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The Sabbath: Its Meaning for Modern Man

4.34  ·  Rating Details  ·  2,169 Ratings  ·  194 Reviews
Elegant, passionate, and filled with the love of God's creation, Abraham Joshua Heschel's The Sabbath has been hailed as a classic of Jewish spirituality ever since its original publication-and has been read by thousands of people seeking meaning in modern life. In this brief yet profound meditation on the meaning of the Seventh Day, Heschel introduced the idea of an "arch ...more
Paperback, 118 pages
Published August 17th 2005 by Farrar, Straus and Giroux (first published 1951)
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Steven van Hasselt Elegant, passionate, and filled with the love of God's creation, Abraham Joshua Heschel's The Sabbath has been hailed as a classic of Jewish…moreElegant, passionate, and filled with the love of God's creation, Abraham Joshua Heschel's The Sabbath has been hailed as a classic of Jewish spirituality ever since its original publication-and has been read by thousands of people seeking meaning in modern life. In this brief yet profound meditation on the meaning of the Seventh Day, Heschel introduced the idea of an "architecture of holiness" that appears not in space but in time Judaism, he argues, is a religion of time: it finds meaning not in space and the material things that fill it but in time and the eternity that imbues it, so that "the Sabbaths are our great cathedrals."(less)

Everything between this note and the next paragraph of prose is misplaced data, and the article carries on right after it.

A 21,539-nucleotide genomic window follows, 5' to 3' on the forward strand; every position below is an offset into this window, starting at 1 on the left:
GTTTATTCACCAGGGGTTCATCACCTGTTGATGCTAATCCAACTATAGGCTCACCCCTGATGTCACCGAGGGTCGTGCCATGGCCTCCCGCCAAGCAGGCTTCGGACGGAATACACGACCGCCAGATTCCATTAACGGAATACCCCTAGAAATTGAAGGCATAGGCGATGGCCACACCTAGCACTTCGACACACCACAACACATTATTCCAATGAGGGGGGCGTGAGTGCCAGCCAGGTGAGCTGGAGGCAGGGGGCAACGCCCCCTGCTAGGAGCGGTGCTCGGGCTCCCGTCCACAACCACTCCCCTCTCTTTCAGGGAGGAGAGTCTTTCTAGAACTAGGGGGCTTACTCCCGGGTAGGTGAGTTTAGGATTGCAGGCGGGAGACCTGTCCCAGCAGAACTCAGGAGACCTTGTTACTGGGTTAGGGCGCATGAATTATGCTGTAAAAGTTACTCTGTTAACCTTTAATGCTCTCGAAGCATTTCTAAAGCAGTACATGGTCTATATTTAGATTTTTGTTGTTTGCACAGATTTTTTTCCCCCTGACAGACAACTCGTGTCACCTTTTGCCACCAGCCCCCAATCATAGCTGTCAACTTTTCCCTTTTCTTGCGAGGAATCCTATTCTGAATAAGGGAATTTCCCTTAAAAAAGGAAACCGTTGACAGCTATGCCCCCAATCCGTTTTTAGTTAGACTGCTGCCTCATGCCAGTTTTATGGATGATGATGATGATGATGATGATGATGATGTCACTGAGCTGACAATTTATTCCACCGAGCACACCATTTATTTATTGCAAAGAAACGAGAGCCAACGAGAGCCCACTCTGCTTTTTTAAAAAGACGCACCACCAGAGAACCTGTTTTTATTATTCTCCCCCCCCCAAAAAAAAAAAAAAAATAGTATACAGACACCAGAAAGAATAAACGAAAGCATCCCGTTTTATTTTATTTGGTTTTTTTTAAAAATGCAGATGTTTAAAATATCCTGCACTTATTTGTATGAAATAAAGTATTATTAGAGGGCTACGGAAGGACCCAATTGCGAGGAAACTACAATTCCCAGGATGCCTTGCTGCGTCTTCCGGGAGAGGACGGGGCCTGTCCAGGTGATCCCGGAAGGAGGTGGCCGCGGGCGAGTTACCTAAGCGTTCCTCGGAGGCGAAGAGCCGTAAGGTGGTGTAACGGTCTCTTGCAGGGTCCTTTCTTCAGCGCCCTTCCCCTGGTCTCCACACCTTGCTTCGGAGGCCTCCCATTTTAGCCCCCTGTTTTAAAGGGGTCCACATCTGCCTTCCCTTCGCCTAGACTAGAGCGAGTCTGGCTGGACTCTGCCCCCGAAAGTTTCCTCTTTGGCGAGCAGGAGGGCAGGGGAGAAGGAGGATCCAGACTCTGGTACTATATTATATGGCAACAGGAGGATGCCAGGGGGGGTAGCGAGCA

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Kilian Metcalf
Jan 19, 2014 Kilian Metcalf rated it really liked it
I could feel the gears shifting in my head as I read this Jewish classic on the importance of sanctifying time instead of space. I'm sure I barely scratched the surface of the concepts that Heschel wishes to communicate. To plumb the depths will require rereading and reflection. It's a small book, packed with meaning, and one I will revisit again and again.
Julie Davis
Mar 04, 2012 Julie Davis rated it really liked it
Continuing my education on the third commandment and why we need to take it seriously. Ok, I'm already converted to the concept and live it to the best of my ability ... but I want to elevate it in my mind and heart (if that makes sense). I think Heschel would understand what I want to do because this book is obviously written for that concept. Although I have to admit that the three rabbis parable is leaving me a bit stranded as it goes on for some time.

I meant to add that observing the sacred
Michelle Jones
Jul 30, 2010 Michelle Jones rated it really liked it
This is the most poetic book that isn’t actually poetry I’ve ever read. Heschel was in love with the Sabbath. Seriously in love with it and its place within Judaism and the world. This 100 page book is love song to it. When I took the Big Dunk one of the questions my Beit Din asked me was what particular observance meant the most to me and I said Shabbat. At the time my Shabbat observance was only a fraction of what it is now but even then it really was a sanctification of time for me.